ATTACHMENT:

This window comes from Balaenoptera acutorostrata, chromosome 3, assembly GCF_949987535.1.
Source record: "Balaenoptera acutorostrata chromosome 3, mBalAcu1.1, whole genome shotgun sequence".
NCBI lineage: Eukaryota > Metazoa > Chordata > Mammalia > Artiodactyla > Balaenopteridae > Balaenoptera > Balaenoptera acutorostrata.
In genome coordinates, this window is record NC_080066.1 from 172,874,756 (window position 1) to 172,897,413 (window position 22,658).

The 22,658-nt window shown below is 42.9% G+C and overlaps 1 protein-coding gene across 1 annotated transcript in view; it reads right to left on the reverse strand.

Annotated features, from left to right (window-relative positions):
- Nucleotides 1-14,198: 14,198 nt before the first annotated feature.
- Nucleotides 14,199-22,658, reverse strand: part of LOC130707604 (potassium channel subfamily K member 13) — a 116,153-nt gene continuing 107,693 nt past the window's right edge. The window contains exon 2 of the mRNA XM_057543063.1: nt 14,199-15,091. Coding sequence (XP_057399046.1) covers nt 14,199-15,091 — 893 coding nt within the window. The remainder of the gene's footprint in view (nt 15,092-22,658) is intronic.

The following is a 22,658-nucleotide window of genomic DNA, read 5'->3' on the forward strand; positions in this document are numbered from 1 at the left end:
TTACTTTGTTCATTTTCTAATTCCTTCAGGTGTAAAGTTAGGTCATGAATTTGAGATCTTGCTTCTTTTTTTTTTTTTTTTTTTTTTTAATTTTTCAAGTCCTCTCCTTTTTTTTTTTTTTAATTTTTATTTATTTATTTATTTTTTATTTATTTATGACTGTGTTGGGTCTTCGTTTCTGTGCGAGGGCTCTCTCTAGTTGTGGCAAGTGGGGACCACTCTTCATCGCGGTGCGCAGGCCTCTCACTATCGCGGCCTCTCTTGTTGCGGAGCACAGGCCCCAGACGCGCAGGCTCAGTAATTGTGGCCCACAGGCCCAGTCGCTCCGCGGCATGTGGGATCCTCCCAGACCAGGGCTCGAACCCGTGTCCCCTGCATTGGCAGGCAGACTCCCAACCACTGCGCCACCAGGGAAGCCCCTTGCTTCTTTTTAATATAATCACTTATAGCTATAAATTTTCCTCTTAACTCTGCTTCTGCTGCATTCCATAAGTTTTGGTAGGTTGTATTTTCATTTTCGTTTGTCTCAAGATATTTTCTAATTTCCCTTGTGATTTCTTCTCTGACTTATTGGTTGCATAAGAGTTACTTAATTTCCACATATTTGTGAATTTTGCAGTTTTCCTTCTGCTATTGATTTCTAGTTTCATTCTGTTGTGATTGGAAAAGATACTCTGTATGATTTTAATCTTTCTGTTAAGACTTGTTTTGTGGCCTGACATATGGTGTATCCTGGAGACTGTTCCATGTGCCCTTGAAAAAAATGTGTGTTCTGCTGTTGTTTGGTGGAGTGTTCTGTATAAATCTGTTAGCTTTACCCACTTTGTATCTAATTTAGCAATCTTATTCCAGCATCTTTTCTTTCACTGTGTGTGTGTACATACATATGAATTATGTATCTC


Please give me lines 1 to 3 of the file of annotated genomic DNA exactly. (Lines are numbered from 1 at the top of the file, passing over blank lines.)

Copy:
This window comes from Balaenoptera acutorostrata, chromosome 3, assembly GCF_949987535.1.
Source record: "Balaenoptera acutorostrata chromosome 3, mBalAcu1.1, whole genome shotgun sequence".
NCBI lineage: Eukaryota > Metazoa > Chordata > Mammalia > Artiodactyla > Balaenopteridae > Balaenoptera > Balaenoptera acutorostrata.